Using camera obscura to bring the city indoors

I’ve run into photographer Abelardo Morell’s camera obscura work before and here is Morell’s official site with plenty of stunning photos. Two quick questions:

1. Are these rooms liveable while the images are on the wall? The artwork is interesting in itself but it would even better if a homeowner could go about their everyday business with these images present.

2. What about doing this in larger buildings and larger scenes? Imagine a 200 foot wide cityscape in a larger space.

Shuttering harassment of photographers

The New York Times’ Lens Blog is reporting that the Department of Homeland Security has recently issued a directive reminding its officers “of the public’s general right to photograph the exteriors” of federal buildings:

The three-page bulletin reminds officers, agents and employees that, “absent reasonable suspicion or probable cause,” they “must allow individuals to photograph the exterior of federally owned or leased facilities from publicly accessible spaces” like streets, sidewalks, parks and plazas. Even when there seems to be reason to intercede and conduct a “field interview,” the directive says:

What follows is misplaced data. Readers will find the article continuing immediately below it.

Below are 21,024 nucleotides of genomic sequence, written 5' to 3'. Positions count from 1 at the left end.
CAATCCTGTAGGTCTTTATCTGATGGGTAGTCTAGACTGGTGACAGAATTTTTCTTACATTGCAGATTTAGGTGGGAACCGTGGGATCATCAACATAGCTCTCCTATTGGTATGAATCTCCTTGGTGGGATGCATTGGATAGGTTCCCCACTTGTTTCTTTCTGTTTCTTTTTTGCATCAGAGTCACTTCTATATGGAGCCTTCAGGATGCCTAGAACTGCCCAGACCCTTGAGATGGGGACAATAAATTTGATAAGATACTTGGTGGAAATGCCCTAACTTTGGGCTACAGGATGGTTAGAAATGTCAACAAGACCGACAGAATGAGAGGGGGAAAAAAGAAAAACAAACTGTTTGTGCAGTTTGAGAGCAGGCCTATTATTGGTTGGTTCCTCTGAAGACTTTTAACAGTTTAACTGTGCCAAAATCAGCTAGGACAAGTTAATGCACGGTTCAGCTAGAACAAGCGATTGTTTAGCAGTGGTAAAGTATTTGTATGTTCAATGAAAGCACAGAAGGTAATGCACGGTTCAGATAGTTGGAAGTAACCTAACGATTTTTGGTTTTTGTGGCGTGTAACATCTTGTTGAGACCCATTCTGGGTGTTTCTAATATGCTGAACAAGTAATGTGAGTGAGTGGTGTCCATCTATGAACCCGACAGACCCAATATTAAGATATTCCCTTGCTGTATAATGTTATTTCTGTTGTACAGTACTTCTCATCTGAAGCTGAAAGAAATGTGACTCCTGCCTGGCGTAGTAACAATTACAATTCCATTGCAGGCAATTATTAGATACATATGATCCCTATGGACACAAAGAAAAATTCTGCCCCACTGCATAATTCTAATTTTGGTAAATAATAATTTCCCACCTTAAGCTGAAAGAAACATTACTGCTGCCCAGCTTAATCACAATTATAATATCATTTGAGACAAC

Officers should not seize the camera or its contents, and must be cautious not to give such ‘orders’ to a photographer to erase the contents of a camera, as this constitutes a seizure or detention.

As an avid photographer, this warms my heart.  I remember attempting to photograph the Sears Tower (now the Willis Tower) in downtown Chicago a few years after 9/11 during an architectural photoshoot of the loop and being chased away by security guards who claimed I could not take pictures from the public sidewalks.  Personally, I haven’t run into too much opposition since then, but it will be nice to have documentation of my photographic rights on my person when I’m out shooting photos.